Dream on, Wolfgang.


What came out was a large wooden bowl heaping with cooked soybeans (still in their shells) garnished with sea salt and a lime wedge.  I could not hide my disgust when the bowl hit our table.  It was like Randy Travis when he became fixated on Adam Lambert’s black fingernails.


This cost seven dollars?


I grabbed my chopsticks and ate the first one.  It tasted about how you would expect a soybean cooked in its shell to taste.  Not bad, not great.  The problem was the texture.  Since it was still in its shell, it was sort of like eating a straw hat (with sea salt and lime, of course).  Sara gave up after the first two, leaving me to attempt to finish the whole bowl.  Since I paid $7 for a bowl of beans, I felt compelled to finish it but with every bite I kept thinking, “This can’t be right.” 


About halfway through the bowl and after eating enough roughage to regulate a herd of elephants, I decided to throw in the towel.  The rest of the meal was very enjoyable.  The sushi and sides were great, but the whole experience was tarnished by those beans that, if woven together, could have pulled a tractor out of a ditch.


After having desert and paying the check, a couple sat down next to us.  They also ordered the edamame.  Fools.  I noticed Sara staring at them.  Just as I was about to tell her to stop staring, she began laughing.  From watching this couple she learned that the proper way to eat edamame is to pinch the shell so that the bean squeezes out, then discard the shell.  What I did was equivalent to eating an entire bag of sunflower seeds… and their shells… and the flower stalks.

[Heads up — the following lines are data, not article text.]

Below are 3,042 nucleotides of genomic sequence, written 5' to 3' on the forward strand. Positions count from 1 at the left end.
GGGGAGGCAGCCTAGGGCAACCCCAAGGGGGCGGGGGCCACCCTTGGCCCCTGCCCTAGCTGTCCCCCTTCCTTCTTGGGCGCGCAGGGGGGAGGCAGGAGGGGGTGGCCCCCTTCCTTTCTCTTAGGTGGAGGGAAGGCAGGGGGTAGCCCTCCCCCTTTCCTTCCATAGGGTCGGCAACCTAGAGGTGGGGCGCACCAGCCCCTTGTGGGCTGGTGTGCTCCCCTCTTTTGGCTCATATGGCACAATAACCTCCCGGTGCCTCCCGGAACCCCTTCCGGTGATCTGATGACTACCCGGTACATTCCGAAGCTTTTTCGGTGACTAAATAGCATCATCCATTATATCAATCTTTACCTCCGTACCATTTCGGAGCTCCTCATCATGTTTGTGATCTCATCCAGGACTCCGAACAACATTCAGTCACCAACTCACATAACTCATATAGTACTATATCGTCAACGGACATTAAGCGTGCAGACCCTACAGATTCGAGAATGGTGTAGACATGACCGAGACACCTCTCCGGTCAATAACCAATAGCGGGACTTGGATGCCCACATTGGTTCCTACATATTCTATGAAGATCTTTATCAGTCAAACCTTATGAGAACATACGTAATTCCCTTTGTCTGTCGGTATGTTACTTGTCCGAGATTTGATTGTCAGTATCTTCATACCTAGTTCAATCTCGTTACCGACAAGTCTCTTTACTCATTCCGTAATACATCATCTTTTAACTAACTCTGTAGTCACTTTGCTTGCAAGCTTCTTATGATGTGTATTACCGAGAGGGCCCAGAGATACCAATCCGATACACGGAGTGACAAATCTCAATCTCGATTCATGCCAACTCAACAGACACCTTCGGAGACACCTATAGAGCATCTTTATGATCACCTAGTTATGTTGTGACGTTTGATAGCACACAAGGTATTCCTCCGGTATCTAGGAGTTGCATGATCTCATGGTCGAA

If you are ever in a restaurant and someone asks you if want to start with some edamame, think of me… and order the spinach/artichoke dip.



Tax day is almost upon us.  Most of you have probably already filed (and gotten a refund, based on the market’s performance last year).  I got my best refund ever this year (thanks largely to an 8 lb, 3 oz deduction), but I am not optimistic about the future.


With all the bailouts, stimulus plans, and funding of pork barrel projects, you and I will be picking up the tab for many years to come.  Whether or not you agree with the way Washington has been writing checks, you have to acknowledge the fact that our actions today will have significant financial implications for years to come.


I’m not here to point fingers at any particular politician, party, or belief.  I think we should instead consider why the government feels so compelled to “fix” the economy.


It really comes down to the average American’s sense of entitlement.  One of the most famous lines from our country’s Declaration of Independence states that we are endowed by our Creator with certain unalienable Rights, that among these are Life, Liberty, and the pursuit of Happiness.


That’s the pursuit of happiness, not the guarantee of happiness. 


First of all, if we are to pursue happiness, then the onus is on us (get it?) to discover what will provide happiness.  If you’ve read much on this blog before, you know my position on this matter.  Money will not provide happiness.  Yet when people are not happy, our typical response is to throw money at the problem.  When that money runs out and the problem still exists, we throw more money at it (ever heard of AIG).


Our government is really good at collecting taxes and organizing a military.  That’s about it.  It cannot be all things to all people, nor should it be.  We should not be turning to the government to bail out businesses, provide universal healthcare, regulate financial services, or guarantee the liquidity of our investments.  Yet over and over again, when we face tough times, we expect the government to reach into its hat and pull out another rabbit.